IPM receives worldwide rights to HIV prevention medicine
A future market for a contraceptive-dapivirine ring in developed countries could help fund IPM's nonprofit mission to develop HIV and multipurpose prevention technologies (MPTs) for women in resource-poor countries, among whom HIV has taken its highest toll. This sustainable funding stream would help ensure that the most at-risk women around the world have affordable access to new prevention technologies in the future.
"Women are in a race against time for new HIV prevention methods, and they need innovative tools to protect themselves and help reverse the course of the epidemic," said Dr. Zeda F. Rosenberg, chief executive officer of IPM. "We applaud Janssen's leadership in advancing women's access to new health technologies."
Janssen has been an essential partner in IPM's work, and today's announcement with Janssen's newly-established Global Public Health group marks the next step in this longstanding collaboration. Janssen originally licensed dapivirine to IPM under a royalty-free agreement in 2004 to develop the antiretroviral (ARV) medicine as a microbicide for women in resource-poor countries. The expanded worldwide rights are an affirmation of this partnership and dapivirine's potential. IPM, a nonprofit product developer, can develop and commercialize dapivirine in combination with contraceptives and other ARVs. Through the worldwide rights agreement with Janssen, IPM has opened the door to women's future access to prevention products in all countries through affordable pricing strategies.
IPM's most advanced technology containing dapivirine is a monthly sustained-release vaginal ring designed to prevent HIV. The dapivirine-only microbicide ring is now in two parallel Phase III trials in Africa, with results expected in late 2015. Building on Janssen's earlier work with dapivirine, IPM designed and developed the ring, conducting all the preclinical and clinical work needed to bring the product to late-stage efficacy trials in just seven years. A successful microbicide would be a key tool in helping to reduce new HIV infections in developing countries in the future.
"Our worldwide rights agreement with Janssen is a powerful example of how public-private partnerships can accelerate access to urgently needed, affordable health products," added Dr. Rosenberg. "By pooling the expertise of partners across sectors, we can more effectively help women at risk for HIV and, ultimately, end the spread of HIV/AIDS altogether."
Dapivirine belongs to a class of ARVs called non-nucleoside reverse transcriptase inhibitors (NNRTIs) that prevent HIV from making copies of itself. Other dapivirine-based products in IPM's development portfolio include a combination dapivirine-maraviroc ring, as well as a 90-day MPT ring that combines dapivirine with the contraceptive levonogestrel for dual protection against HIV and unintended pregnancy. IPM's long-acting MPT ring is now in preclinical studies under a grant from USAID, with a clinical trial planned for 2015.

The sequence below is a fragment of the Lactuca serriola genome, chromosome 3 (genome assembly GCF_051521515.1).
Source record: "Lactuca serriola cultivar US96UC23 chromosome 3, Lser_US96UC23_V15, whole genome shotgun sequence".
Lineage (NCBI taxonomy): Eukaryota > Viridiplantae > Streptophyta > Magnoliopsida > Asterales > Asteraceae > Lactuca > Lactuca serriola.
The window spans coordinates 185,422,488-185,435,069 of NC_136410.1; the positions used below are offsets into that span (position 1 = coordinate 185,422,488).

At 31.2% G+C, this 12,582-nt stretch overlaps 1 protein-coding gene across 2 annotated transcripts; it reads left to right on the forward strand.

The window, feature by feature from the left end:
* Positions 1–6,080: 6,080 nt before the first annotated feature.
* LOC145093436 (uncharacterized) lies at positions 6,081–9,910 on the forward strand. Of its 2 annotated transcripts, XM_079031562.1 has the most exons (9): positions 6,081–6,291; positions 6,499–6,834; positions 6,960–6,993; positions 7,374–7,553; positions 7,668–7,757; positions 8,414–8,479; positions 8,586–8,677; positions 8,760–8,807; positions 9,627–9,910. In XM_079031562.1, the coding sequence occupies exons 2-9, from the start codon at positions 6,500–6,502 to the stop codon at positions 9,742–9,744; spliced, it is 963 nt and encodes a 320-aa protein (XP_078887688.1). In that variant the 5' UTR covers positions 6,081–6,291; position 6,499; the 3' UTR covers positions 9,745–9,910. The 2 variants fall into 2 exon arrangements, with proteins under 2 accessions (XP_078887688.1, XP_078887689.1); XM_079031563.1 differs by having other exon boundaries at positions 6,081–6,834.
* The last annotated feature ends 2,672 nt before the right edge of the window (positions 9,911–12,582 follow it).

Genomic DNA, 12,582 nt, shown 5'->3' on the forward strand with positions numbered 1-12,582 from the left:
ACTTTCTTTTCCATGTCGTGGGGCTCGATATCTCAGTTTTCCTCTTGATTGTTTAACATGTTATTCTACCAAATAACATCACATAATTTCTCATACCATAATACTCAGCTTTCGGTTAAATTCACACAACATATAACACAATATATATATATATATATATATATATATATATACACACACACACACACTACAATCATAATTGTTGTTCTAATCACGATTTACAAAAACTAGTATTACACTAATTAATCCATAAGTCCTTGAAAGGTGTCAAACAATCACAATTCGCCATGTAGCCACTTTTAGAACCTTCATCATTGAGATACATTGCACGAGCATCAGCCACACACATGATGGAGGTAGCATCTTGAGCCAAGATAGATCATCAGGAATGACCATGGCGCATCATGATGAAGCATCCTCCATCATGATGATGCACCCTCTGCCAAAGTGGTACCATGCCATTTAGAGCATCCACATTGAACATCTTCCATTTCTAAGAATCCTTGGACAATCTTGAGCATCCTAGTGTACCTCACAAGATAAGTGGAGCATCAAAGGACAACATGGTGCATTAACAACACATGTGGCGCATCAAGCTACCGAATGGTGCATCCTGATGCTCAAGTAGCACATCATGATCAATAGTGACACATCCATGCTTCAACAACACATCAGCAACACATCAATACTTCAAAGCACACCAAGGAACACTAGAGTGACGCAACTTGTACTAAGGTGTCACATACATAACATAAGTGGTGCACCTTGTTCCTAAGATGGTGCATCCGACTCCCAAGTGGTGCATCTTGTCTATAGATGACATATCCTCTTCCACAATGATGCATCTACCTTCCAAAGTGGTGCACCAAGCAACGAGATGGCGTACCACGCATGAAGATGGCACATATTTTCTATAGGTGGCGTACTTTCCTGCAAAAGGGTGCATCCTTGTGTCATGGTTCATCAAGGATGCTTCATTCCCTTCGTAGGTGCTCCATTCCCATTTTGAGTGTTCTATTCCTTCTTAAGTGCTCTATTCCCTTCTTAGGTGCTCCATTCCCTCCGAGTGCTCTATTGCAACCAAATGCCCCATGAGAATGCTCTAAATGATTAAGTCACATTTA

"This agreement could have profound implications for women's health," said Dr. Peter Piot, director of the London School of Hygiene & Tropical Medicine and founding executive director of UNAIDS. "Not only will it expand women's access to affordable, potentially lifesaving prevention products but also make sure research into new tools continues. It serves as a valuable model for how creative partnerships can help tackle some of the most daunting global health challenges."
HIV/AIDS is among the greatest obstacles to women's health and development. Although the last decade has witnessed remarkable achievements against the epidemic—with new infections down by one-third since 2001—this progress has largely left women behind. In some parts of sub-Saharan Africa, women ages 15 to 24 are three to four times more likely to be infected with HIV as men in the same age group. Women-initiated tools, including microbicides and MPTs in the form of vaginal rings, films and gels, are being developed because the best weapon against HIV is a range of unique options that give women protection that meets their needs.
Since 2004, five major pharmaceutical companies—Bristol-Myers Squibb, Gilead, Merck & Co., ViiV Healthcare and Janssen—have entered into royalty-free licenses with IPM to develop, manufacture and distribute eight ARV products as microbicides in developing countries. These licenses ensure that any new product will be provided at low cost in the settings where these new tools are most urgently needed.
IPM's work is made possible through the generous support of the Ministry of Foreign Affairs of Denmark, Irish Aid, the Ministry of Foreign Affairs of the Netherlands, the Norwegian Agency for Development Cooperation (Norad), the United Kingdom Department for International Development (DFID), the American people through the United States Agency for International Development (USAID), the Bill and Melinda Gates Foundation, the M.A.C. AIDS Fund and the OPEC Fund for International Development.
Provided by International Partnership for Microbicides (IPM)